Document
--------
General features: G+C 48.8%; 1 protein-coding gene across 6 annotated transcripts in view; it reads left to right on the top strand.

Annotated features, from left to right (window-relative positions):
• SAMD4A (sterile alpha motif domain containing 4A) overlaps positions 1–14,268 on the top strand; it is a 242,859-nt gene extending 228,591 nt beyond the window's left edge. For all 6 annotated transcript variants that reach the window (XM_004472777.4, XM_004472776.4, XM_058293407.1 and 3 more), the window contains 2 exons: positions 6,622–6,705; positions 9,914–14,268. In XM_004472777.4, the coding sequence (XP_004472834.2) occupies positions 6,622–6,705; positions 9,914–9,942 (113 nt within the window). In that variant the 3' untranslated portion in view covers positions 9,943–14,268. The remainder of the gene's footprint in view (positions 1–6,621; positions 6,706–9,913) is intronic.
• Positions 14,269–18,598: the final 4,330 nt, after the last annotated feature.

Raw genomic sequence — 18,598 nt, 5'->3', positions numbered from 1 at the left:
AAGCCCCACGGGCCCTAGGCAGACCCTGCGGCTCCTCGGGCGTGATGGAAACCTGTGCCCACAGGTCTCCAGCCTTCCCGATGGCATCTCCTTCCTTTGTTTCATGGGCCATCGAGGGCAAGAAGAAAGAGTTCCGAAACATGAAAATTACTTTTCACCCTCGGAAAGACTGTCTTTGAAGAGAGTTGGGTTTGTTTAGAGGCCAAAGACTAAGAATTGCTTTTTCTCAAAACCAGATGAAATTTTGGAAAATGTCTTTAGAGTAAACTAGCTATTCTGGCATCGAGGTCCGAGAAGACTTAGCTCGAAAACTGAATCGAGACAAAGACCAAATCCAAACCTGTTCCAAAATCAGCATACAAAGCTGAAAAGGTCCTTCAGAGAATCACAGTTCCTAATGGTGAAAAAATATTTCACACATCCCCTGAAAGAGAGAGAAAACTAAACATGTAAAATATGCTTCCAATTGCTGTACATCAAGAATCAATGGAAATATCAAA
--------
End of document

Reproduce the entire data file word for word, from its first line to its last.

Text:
General features: G+C 48.8%; 1 protein-coding gene across 6 annotated transcripts in view; it reads left to right on the top strand.

Annotated features, from left to right (window-relative positions):
• SAMD4A (sterile alpha motif domain containing 4A) overlaps positions 1–14,268 on the top strand; it is a 242,859-nt gene extending 228,591 nt beyond the window's left edge. For all 6 annotated transcript variants that reach the window (XM_004472777.4, XM_004472776.4, XM_058293407.1 and 3 more), the window contains 2 exons: positions 6,622–6,705; positions 9,914–14,268. In XM_004472777.4, the coding sequence (XP_004472834.2) occupies positions 6,622–6,705; positions 9,914–9,942 (113 nt within the window). In that variant the 3' untranslated portion in view covers positions 9,943–14,268. The remainder of the gene's footprint in view (positions 1–6,621; positions 6,706–9,913) is intronic.
• Positions 14,269–18,598: the final 4,330 nt, after the last annotated feature.

Raw genomic sequence — 18,598 nt, 5'->3', positions numbered from 1 at the left:
AAGCCCCACGGGCCCTAGGCAGACCCTGCGGCTCCTCGGGCGTGATGGAAACCTGTGCCCACAGGTCTCCAGCCTTCCCGATGGCATCTCCTTCCTTTGTTTCATGGGCCATCGAGGGCAAGAAGAAAGAGTTCCGAAACATGAAAATTACTTTTCACCCTCGGAAAGACTGTCTTTGAAGAGAGTTGGGTTTGTTTAGAGGCCAAAGACTAAGAATTGCTTTTTCTCAAAACCAGATGAAATTTTGGAAAATGTCTTTAGAGTAAACTAGCTATTCTGGCATCGAGGTCCGAGAAGACTTAGCTCGAAAACTGAATCGAGACAAAGACCAAATCCAAACCTGTTCCAAAATCAGCATACAAAGCTGAAAAGGTCCTTCAGAGAATCACAGTTCCTAATGGTGAAAAAATATTTCACACATCCCCTGAAAGAGAGAGAAAACTAAACATGTAAAATATGCTTCCAATTGCTGTACATCAAGAATCAATGGAAATATCAAA